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View Poll Results: What is Texas?
The South 97 51.87%
The Southwest 22 11.76%
The West 1 0.53%
The Midwest 3 1.60%
Can't categorize it. It's just Texas. 64 34.22%
Voters: 187. You may not vote on this poll

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Old 10-28-2014, 05:54 PM
 
Location: Who Cares, USA
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Quote:
Originally Posted by CravingMountains View Post
Well I know a lot of Hispanics from Texas and they don't have a southern accent either.
Go to Corpus Christi or San Antonio some time. You'll change your tune.
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Old 10-28-2014, 07:02 PM
 
Location: San Antonio
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Quote:
Originally Posted by Bobloblawslawblog View Post
Go to Corpus Christi or San Antonio some time. You'll change your tune.
My personal experience comes from Mexicans in Houston, Dallas and points east. Every San Antonian I've met had a pretty neutral sounding accent, with the exception of folks from the east side. I've been to Corpus maybe twice in my life so I have no say on that. I don't doubt what you're saying though.
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Old 10-28-2014, 07:10 PM
 
Location: Who Cares, USA
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Quote:
Originally Posted by mega man View Post
My personal experience comes from Mexicans in Houston, Dallas and points east. Every San Antonian I've met had a pretty neutral sounding accent, with the exception of folks from the east side. I've been to Corpus maybe twice in my life so I have no say on that. I don't doubt what you're saying though.
My point was that CC and SA are predominantly Mexican-American cities, unlike Houston or Dallas. Houston and Dallas both have old and well-established M-A communities, but it's a much smaller percentage than CC and SA. Plus, in Houston at least, many Latinos are recent, non-Mexican immigrants from Central and South America. Most of those people really don't speak with any kind of Southern inflection. Many don't even speak English at all.

Also, I have a hard time believing that most Hispanic San Antonians you met spoke with "neutral" accents. Maybe the ones you met did, not doubting you there, but I have spent a LOT of time in SA, since my dad has been living there since 1979, and I heard the Southern accents from nearly every single M-A person I talked to. Thick accents sometimes even.

EDIT: Also, where are you talking about when you say "points East"? I can't think of any cities, large or small, that have large Mexican-American communities East of Houston or Dallas. The only cities East of Houston (within Texas) would be the Beaumont-Port Arthur-Orange area, and there are hardly any Hispanics living there at all. East of Dallas there's a few small cities, like Tyler, Longview, and Texarkana... and I don't think they have any significant Hispanic communities either. I could be wrong about that though. I never really spent any time in Northeast TX. Just passed through.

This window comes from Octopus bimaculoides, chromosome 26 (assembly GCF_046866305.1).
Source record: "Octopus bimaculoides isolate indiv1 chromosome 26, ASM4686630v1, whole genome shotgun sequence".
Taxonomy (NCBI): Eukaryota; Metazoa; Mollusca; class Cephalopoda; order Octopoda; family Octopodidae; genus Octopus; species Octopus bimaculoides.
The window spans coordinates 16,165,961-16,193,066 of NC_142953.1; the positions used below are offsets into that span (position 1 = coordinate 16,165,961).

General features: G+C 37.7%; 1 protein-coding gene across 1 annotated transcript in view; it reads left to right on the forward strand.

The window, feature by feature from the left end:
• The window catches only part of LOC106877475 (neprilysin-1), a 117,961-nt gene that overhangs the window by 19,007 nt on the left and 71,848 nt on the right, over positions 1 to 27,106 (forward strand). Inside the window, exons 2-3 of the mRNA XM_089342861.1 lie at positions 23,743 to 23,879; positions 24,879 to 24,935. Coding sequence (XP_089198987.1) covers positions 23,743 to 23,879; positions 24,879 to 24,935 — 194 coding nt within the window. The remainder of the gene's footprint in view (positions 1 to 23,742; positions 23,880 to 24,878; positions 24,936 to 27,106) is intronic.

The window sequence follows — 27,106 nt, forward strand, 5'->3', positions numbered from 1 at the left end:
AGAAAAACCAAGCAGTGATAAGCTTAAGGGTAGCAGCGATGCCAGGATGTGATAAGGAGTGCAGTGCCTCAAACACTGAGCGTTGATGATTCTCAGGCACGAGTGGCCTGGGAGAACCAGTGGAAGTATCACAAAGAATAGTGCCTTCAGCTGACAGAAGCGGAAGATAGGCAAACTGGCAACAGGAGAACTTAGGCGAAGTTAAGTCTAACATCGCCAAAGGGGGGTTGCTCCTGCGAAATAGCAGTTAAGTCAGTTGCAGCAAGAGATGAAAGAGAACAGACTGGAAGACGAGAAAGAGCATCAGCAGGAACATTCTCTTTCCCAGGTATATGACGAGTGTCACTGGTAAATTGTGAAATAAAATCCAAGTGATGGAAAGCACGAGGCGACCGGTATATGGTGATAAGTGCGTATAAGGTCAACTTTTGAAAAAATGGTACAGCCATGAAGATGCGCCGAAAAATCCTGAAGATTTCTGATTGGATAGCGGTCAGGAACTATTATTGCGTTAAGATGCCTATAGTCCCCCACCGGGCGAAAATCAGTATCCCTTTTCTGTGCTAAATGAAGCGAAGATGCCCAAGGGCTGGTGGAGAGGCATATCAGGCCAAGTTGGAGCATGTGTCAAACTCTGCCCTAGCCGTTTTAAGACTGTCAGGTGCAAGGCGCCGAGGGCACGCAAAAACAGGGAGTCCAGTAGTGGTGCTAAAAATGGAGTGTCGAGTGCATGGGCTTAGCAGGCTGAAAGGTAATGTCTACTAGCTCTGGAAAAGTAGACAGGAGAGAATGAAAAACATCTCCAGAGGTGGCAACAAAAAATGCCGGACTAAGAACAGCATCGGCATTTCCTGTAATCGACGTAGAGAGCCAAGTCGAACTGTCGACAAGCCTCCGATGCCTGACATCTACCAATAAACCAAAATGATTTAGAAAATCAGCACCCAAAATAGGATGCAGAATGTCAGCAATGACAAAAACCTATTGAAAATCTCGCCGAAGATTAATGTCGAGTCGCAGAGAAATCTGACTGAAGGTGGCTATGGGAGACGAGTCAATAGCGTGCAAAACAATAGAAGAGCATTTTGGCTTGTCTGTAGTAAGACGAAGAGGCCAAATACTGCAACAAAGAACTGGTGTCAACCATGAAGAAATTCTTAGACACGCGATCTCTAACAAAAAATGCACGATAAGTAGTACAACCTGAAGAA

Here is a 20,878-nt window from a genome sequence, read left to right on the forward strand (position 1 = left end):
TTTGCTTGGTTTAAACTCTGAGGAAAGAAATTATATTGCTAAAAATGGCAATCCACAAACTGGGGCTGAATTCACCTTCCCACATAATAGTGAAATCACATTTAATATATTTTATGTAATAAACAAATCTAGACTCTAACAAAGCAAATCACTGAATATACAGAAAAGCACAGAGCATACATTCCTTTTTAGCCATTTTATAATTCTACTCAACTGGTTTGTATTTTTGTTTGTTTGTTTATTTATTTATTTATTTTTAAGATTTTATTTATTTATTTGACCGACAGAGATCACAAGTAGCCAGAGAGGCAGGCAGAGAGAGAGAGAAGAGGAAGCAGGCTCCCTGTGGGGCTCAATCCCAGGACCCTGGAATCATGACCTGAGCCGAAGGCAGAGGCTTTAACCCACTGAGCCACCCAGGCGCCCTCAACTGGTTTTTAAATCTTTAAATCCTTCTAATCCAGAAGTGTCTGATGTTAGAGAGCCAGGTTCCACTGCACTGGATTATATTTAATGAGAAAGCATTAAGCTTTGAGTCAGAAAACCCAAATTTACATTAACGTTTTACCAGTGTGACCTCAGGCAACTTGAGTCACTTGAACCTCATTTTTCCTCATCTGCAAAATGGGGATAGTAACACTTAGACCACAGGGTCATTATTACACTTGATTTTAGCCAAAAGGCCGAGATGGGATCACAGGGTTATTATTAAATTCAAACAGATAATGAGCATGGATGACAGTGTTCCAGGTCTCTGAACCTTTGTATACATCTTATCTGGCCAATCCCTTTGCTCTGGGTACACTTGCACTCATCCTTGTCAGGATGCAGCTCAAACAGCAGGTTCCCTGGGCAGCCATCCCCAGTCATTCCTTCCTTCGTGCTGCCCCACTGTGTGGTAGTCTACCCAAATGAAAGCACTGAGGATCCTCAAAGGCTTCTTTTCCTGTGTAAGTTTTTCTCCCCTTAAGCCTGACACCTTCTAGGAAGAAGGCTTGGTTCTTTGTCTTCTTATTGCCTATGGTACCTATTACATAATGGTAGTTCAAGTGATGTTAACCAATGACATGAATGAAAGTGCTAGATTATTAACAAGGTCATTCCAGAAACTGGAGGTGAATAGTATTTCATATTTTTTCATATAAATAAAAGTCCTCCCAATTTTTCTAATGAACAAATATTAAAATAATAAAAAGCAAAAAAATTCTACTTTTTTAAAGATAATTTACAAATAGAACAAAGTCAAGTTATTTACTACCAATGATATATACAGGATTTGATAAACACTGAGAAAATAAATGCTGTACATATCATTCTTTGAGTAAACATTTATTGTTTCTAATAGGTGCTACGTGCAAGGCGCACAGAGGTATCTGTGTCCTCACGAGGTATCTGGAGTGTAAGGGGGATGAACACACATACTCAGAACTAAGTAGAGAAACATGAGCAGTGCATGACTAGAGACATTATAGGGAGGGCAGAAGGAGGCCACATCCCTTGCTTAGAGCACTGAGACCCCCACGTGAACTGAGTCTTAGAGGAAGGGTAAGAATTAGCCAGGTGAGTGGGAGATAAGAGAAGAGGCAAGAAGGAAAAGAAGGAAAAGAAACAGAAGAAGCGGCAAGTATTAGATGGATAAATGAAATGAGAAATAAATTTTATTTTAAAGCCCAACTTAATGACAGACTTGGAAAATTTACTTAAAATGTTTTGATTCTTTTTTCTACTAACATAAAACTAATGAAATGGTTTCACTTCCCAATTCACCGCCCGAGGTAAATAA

Last edited by Bobloblawslawblog; 10-28-2014 at 07:36 PM..
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Old 10-28-2014, 08:08 PM
 
Location: San Antonio
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Quote:
Originally Posted by Bobloblawslawblog View Post
My point was that CC and SA are predominantly Mexican-American cities, unlike Houston or Dallas. Houston and Dallas both have old and well-established M-A communities, but it's a much smaller percentage than CC and SA. Plus, in Houston at least, many Latinos are recent, non-Mexican immigrants from Central and South America. Most of those people really don't speak with any kind of Southern inflection. Many don't even speak English at all.

Also, I have a hard time believing that most Hispanic San Antonians you met spoke with "neutral" accents. Maybe the ones you met did, not doubting you there, but I have spent a LOT of time in SA, since my dad has been living there since 1979, and I heard the Southern accents from nearly every single M-A person I talked to. Thick accents sometimes even.

EDIT: Also, where are you talking about when you say "points East"? I can't think of any cities, large or small, that have large Mexican-American communities East of Houston or Dallas. The only cities East of Houston (within Texas) would be the Beaumont-Port Arthur-Orange area, and there are hardly any Hispanics living there at all. East of Dallas there's a few small cities, like Tyler, Longview, and Texarkana... and I don't think they have any significant Hispanic communities either. I could be wrong about that though. I never really spent any time in Northeast TX. Just passed through.
I wasn't referring to the actual sizes of Hispanic communities. Just the areas in the state where I've heard Hispanics with southern accents, be it in big cities or the smallest of towns, even if they were few in number. I'm generally talking about the eastern triangle and East Texas itself. Of course, the Hispanics with southern accents tend to be the ones who live in predominantly white or black areas with longstanding southern culture.

When I was saying that San Antonians I've met had neutral accents, I was talking about all races. Of course most of the Mexicans there had more "Latin" sounding accents. Your mileage may vary.

I'm sure KathrynAragon could shed some light on the Hispanics in the Tyler/Longview area.
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Old 10-28-2014, 08:12 PM